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The 2022 global mpox outbreak raises questions about how this zoonotic disease established effective human-to-human transmission and its potential for further adaptation. The 2022 outbreak virus is related to an ongoing outbreak in Nigeria originally reported in 2017, but the evolutionary path linking the two remains unclear due to a lack of genomic data between 2018, when virus exportations from Nigeria were first recorded, and 2022, when the global mpox outbreak began. Here, 18 viral genomes obtained from patients across southern Nigeria in 2019-2020 reveal multiple lineages of monkeypox virus (MPXV) co-circulated in humans for several years before 2022, with progressive accumulation of mutations consistent with APOBEC3 activity over time. We identify Nigerian A.2 lineage isolates, confirming the lineage that has been multiply exported to North America independently of the 2022 outbreak originated in Nigeria, and that it has persisted by human-to-human transmission in Nigeria for more than 2 years before its latest exportation. Finally, we identify a lineage-defining APOBEC3-style mutation in all A.2 isolates that disrupts gene A46R, encoding a viral innate immune modulator. Collectively, our data demonstrate MPXV capacity for sustained diversification within humans, including mutations that may be consistent with established mechanisms of poxvirus adaptation.
BackgroundWidespread artemisinin resistance in Africa could be catastrophic when drawing parallels with the failure of chloroquine in the 1970s and 1980s. This article explores the role of anti-malarial market characteristics in the emergence and spread of arteminisin resistance in African countries, drawing on perspectives from Burkina Faso.MethodsData were collected through in-depth interviews and focus group discussions. A representative sample of national policy makers, regulators, public and private sector wholesalers, retailers, clinicians, nurses, and community members were purposively sampled. Additional information was also sought via review of policy publications and grey literature on anti-malarial policies and deployment practices in Burkina Faso.ResultsThirty seven in-depth interviews and 6 focus group discussions were conducted. The study reveals that the current operational mode of anti-malarial drug markets in Burkina Faso promotes arteminisin resistance emergence and spread. The factors are mainly related to the artemisinin-based combination therapy (ACT) supply chain, to ACT quality, ACT prescription monitoring and to ACT access and misuse by patients.ConclusionStudy findings highlight the urgent requirement to reform current characteristics of the anti-malarial drug market in order to delay the emergence and spread of artemisinin resistance in Burkina Faso. Four recommendations for public policy emerged during data analysis: (1) Address the suboptimal prescription of anti-malarial drugs, (2) Apply laws that prohibit the sale of anti-malarials without prescription, (3) Restrict the availability of street drugs, (4) Sensitize the population on the value of compliance regarding correct acquisition and intake of anti-malarials. Funding systems for anti-malarial drugs in terms of availability and accessibility must also be stabilized.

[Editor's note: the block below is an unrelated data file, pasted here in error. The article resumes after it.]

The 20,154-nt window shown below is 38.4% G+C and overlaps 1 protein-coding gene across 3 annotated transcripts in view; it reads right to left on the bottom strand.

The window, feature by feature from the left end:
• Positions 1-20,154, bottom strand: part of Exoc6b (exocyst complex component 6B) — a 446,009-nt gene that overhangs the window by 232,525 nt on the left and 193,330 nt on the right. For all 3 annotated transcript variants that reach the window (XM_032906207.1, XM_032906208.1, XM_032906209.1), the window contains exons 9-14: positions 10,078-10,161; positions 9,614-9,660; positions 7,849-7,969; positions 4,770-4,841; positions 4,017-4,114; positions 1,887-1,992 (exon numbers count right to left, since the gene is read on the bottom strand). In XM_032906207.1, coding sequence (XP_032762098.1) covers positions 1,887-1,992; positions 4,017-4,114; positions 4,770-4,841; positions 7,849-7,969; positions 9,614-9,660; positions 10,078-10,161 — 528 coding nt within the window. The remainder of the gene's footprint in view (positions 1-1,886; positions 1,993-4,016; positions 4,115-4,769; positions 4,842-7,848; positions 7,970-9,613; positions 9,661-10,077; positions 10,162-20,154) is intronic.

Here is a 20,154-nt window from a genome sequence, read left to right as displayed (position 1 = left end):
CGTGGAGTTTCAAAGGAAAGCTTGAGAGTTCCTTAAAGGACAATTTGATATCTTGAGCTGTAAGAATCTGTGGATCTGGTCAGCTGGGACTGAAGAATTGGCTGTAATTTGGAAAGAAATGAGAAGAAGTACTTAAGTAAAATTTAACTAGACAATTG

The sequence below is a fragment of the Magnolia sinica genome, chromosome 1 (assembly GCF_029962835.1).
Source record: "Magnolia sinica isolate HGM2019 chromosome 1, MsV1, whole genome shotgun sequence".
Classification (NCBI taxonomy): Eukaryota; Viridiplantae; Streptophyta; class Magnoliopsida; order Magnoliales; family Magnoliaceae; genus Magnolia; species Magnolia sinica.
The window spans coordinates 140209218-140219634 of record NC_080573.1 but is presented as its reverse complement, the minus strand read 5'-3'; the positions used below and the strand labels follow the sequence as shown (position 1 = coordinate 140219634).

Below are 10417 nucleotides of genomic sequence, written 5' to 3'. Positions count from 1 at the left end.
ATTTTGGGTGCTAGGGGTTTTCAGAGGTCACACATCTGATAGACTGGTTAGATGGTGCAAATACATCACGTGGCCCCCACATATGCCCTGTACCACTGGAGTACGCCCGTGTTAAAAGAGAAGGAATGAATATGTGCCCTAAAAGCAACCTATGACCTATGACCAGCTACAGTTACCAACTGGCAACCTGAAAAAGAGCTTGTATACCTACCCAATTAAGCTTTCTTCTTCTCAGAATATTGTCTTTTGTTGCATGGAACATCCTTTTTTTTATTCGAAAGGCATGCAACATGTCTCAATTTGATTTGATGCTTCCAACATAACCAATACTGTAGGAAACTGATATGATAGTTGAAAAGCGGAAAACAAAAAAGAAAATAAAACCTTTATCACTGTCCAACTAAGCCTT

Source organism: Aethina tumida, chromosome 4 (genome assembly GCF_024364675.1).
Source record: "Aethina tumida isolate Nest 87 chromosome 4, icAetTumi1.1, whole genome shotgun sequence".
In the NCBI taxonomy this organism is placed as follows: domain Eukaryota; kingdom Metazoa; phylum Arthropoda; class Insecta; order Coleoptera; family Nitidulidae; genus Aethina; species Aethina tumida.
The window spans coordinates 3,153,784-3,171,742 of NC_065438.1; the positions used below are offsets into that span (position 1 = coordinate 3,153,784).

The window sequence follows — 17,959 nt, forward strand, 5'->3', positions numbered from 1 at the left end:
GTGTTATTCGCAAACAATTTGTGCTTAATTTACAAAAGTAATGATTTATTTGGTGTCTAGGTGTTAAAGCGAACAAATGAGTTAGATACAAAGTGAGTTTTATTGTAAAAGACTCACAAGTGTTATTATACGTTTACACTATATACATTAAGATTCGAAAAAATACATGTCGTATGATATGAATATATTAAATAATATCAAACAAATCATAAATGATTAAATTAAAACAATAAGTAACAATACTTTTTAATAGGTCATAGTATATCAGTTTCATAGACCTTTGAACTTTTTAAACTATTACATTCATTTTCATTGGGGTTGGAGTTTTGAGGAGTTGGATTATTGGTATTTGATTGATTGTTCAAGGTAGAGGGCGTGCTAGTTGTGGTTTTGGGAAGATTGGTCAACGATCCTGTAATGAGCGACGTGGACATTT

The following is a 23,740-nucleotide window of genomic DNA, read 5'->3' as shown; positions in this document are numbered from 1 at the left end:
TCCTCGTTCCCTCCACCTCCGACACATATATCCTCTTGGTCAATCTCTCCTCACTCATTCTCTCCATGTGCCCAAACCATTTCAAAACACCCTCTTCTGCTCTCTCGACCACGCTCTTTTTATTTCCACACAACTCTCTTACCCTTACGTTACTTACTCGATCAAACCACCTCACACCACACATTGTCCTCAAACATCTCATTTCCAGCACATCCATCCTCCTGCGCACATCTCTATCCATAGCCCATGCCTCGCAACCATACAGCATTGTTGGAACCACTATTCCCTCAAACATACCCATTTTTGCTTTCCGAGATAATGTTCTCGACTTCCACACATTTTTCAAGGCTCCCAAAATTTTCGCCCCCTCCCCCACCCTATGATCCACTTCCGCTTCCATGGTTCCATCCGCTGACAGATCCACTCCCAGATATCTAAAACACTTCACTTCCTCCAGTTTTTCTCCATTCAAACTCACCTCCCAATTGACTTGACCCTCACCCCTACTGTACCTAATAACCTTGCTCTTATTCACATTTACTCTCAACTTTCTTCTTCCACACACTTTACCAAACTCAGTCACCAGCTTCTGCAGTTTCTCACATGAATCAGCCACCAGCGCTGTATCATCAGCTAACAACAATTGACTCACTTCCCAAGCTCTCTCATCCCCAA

Prevalence and Risk Factors of Neonatal Hyperbilirubinemia in a Semi-Rural Area of the Democratic Republic of Congo: A Cohort Study